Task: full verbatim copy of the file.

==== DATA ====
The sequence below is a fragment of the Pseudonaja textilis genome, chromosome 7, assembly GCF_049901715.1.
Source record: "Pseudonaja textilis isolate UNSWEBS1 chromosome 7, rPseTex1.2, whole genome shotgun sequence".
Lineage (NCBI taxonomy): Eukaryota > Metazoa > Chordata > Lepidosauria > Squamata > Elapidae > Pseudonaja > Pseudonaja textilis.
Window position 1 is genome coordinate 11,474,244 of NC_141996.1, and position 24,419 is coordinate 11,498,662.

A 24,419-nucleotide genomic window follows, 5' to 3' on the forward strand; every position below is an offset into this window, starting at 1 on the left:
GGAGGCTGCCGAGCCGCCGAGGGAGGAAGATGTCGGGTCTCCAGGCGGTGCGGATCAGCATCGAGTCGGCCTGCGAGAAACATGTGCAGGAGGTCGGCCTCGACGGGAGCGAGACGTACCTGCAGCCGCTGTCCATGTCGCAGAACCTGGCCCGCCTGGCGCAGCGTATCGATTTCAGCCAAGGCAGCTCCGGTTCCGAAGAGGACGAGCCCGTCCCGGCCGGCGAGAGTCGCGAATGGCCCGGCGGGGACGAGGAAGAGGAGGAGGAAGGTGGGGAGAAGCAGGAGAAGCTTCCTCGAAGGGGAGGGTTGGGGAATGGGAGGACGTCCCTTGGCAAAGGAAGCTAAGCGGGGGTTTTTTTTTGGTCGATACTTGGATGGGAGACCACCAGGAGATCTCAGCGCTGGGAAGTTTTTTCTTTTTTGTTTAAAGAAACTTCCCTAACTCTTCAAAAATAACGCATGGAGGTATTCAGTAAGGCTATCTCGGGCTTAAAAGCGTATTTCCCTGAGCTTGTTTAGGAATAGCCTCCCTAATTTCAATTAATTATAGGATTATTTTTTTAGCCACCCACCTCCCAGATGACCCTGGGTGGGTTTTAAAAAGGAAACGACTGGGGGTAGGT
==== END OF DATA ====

The sequence below is a fragment of the Pseudonaja textilis genome, chromosome 7, assembly GCF_049901715.1.
Source record: "Pseudonaja textilis isolate UNSWEBS1 chromosome 7, rPseTex1.2, whole genome shotgun sequence".
Lineage (NCBI taxonomy): Eukaryota > Metazoa > Chordata > Lepidosauria > Squamata > Elapidae > Pseudonaja > Pseudonaja textilis.
Window position 1 is genome coordinate 11,474,244 of NC_141996.1, and position 24,419 is coordinate 11,498,662.

A 24,419-nucleotide genomic window follows, 5' to 3' on the forward strand; every position below is an offset into this window, starting at 1 on the left:
GGAGGCTGCCGAGCCGCCGAGGGAGGAAGATGTCGGGTCTCCAGGCGGTGCGGATCAGCATCGAGTCGGCCTGCGAGAAACATGTGCAGGAGGTCGGCCTCGACGGGAGCGAGACGTACCTGCAGCCGCTGTCCATGTCGCAGAACCTGGCCCGCCTGGCGCAGCGTATCGATTTCAGCCAAGGCAGCTCCGGTTCCGAAGAGGACGAGCCCGTCCCGGCCGGCGAGAGTCGCGAATGGCCCGGCGGGGACGAGGAAGAGGAGGAGGAAGGTGGGGAGAAGCAGGAGAAGCTTCCTCGAAGGGGAGGGTTGGGGAATGGGAGGACGTCCCTTGGCAAAGGAAGCTAAGCGGGGGTTTTTTTTTGGTCGATACTTGGATGGGAGACCACCAGGAGATCTCAGCGCTGGGAAGTTTTTTCTTTTTTGTTTAAAGAAACTTCCCTAACTCTTCAAAAATAACGCATGGAGGTATTCAGTAAGGCTATCTCGGGCTTAAAAGCGTATTTCCCTGAGCTTGTTTAGGAATAGCCTCCCTAATTTCAATTAATTATAGGATTATTTTTTTAGCCACCCACCTCCCAGATGACCCTGGGTGGGTTTTAAAAAGGAAACGACTGGGGGTAGGT